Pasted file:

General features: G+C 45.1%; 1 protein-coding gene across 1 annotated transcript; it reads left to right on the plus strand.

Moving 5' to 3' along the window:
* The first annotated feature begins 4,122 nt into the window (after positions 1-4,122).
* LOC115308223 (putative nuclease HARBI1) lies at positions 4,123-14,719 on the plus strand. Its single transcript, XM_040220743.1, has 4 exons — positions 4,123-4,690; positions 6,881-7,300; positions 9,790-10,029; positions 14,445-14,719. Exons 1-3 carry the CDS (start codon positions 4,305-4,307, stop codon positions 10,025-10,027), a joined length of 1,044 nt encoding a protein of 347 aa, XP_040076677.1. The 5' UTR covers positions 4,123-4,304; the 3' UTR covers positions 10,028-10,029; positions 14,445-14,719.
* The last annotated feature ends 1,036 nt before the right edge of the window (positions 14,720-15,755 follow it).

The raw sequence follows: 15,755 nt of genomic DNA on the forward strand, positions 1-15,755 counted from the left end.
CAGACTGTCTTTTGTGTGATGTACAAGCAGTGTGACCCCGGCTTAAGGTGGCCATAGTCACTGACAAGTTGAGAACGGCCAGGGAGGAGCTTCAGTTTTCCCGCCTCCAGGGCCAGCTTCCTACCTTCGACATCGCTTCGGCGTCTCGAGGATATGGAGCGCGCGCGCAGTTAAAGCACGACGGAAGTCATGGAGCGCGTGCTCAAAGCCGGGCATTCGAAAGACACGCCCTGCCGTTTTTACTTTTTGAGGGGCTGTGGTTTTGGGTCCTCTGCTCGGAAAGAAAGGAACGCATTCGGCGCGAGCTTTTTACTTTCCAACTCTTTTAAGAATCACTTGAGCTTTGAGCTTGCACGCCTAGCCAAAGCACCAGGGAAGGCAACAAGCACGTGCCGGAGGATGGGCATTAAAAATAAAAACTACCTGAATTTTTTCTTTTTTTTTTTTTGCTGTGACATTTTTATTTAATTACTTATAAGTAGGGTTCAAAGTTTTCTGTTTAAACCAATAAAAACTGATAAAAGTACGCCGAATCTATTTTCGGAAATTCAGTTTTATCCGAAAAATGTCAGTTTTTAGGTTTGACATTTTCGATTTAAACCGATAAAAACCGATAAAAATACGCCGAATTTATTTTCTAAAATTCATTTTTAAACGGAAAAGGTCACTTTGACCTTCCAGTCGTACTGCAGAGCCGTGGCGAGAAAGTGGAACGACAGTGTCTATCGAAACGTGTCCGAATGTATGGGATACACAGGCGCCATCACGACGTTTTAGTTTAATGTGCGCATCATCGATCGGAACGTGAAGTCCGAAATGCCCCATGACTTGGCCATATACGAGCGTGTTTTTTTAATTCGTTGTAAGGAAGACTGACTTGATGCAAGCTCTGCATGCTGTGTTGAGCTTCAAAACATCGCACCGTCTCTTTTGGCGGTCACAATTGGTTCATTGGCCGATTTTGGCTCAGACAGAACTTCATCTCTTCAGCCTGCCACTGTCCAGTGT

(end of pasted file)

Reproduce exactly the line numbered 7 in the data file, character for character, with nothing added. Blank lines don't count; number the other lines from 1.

CAGACTGTCTTTTGTGTGATGTACAAGCAGTGTGACCCCGGCTTAAGGTGGCCATAGTCACTGACAAGTTGAGAACGGCCAGGGAGGAGCTTCAGTTTTCCCGCCTCCAGGGCCAGCTTCCTACCTTCGACATCGCTTCGGCGTCTCGAGGATATGGAGCGCGCGCGCAGTTAAAGCACGACGGAAGTCATGGAGCGCGTGCTCAAAGCCGGGCATTCGAAAGACACGCCCTGCCGTTTTTACTTTTTGAGGGGCTGTGGTTTTGGGTCCTCTGCTCGGAAAGAAAGGAACGCATTCGGCGCGAGCTTTTTACTTTCCAACTCTTTTAAGAATCACTTGAGCTTTGAGCTTGCACGCCTAGCCAAAGCACCAGGGAAGGCAACAAGCACGTGCCGGAGGATGGGCATTAAAAATAAAAACTACCTGAATTTTTTCTTTTTTTTTTTTTGCTGTGACATTTTTATTTAATTACTTATAAGTAGGGTTCAAAGTTTTCTGTTTAAACCAATAAAAACTGATAAAAGTACGCCGAATCTATTTTCGGAAATTCAGTTTTATCCGAAAAATGTCAGTTTTTAGGTTTGACATTTTCGATTTAAACCGATAAAAACCGATAAAAATACGCCGAATTTATTTTCTAAAATTCATTTTTAAACGGAAAAGGTCACTTTGACCTTCCAGTCGTACTGCAGAGCCGTGGCGAGAAAGTGGAACGACAGTGTCTATCGAAACGTGTCCGAATGTATGGGATACACAGGCGCCATCACGACGTTTTAGTTTAATGTGCGCATCATCGATCGGAACGTGAAGTCCGAAATGCCCCATGACTTGGCCATATACGAGCGTGTTTTTTTAATTCGTTGTAAGGAAGACTGACTTGATGCAAGCTCTGCATGCTGTGTTGAGCTTCAAAACATCGCACCGTCTCTTTTGGCGGTCACAATTGGTTCATTGGCCGATTTTGGCTCAGACAGAACTTCATCTCTTCAGCCTGCCACTGTCCAGTGT